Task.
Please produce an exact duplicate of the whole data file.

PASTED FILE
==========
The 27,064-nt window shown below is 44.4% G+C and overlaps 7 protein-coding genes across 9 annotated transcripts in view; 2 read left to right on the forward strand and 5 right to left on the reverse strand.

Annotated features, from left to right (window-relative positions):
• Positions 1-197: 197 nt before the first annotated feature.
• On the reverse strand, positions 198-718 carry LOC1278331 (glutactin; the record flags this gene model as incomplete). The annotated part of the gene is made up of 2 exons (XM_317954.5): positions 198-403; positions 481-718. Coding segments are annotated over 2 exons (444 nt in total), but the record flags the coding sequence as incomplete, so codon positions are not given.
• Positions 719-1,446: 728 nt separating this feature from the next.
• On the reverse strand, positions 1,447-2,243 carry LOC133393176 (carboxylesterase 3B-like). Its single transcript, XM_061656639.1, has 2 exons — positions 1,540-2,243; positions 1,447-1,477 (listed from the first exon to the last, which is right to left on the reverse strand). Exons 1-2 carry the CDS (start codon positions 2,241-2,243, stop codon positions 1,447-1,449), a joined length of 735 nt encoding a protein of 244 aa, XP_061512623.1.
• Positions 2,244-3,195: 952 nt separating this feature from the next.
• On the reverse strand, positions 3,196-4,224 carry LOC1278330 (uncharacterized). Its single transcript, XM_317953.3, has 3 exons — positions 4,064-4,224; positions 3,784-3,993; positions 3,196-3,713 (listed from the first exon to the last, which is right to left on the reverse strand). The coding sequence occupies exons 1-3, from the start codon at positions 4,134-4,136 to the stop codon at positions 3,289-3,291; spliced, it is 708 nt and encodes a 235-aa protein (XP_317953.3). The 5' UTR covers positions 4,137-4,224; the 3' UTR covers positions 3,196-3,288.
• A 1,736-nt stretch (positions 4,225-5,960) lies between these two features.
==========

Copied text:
The 27,064-nt window shown below is 44.4% G+C and overlaps 7 protein-coding genes across 9 annotated transcripts in view; 2 read left to right on the forward strand and 5 right to left on the reverse strand.

Annotated features, from left to right (window-relative positions):
• Positions 1-197: 197 nt before the first annotated feature.
• On the reverse strand, positions 198-718 carry LOC1278331 (glutactin; the record flags this gene model as incomplete). The annotated part of the gene is made up of 2 exons (XM_317954.5): positions 198-403; positions 481-718. Coding segments are annotated over 2 exons (444 nt in total), but the record flags the coding sequence as incomplete, so codon positions are not given.
• Positions 719-1,446: 728 nt separating this feature from the next.
• On the reverse strand, positions 1,447-2,243 carry LOC133393176 (carboxylesterase 3B-like). Its single transcript, XM_061656639.1, has 2 exons — positions 1,540-2,243; positions 1,447-1,477 (listed from the first exon to the last, which is right to left on the reverse strand). Exons 1-2 carry the CDS (start codon positions 2,241-2,243, stop codon positions 1,447-1,449), a joined length of 735 nt encoding a protein of 244 aa, XP_061512623.1.
• Positions 2,244-3,195: 952 nt separating this feature from the next.
• On the reverse strand, positions 3,196-4,224 carry LOC1278330 (uncharacterized). Its single transcript, XM_317953.3, has 3 exons — positions 4,064-4,224; positions 3,784-3,993; positions 3,196-3,713 (listed from the first exon to the last, which is right to left on the reverse strand). The coding sequence occupies exons 1-3, from the start codon at positions 4,134-4,136 to the stop codon at positions 3,289-3,291; spliced, it is 708 nt and encodes a 235-aa protein (XP_317953.3). The 5' UTR covers positions 4,137-4,224; the 3' UTR covers positions 3,196-3,288.
• A 1,736-nt stretch (positions 4,225-5,960) lies between these two features.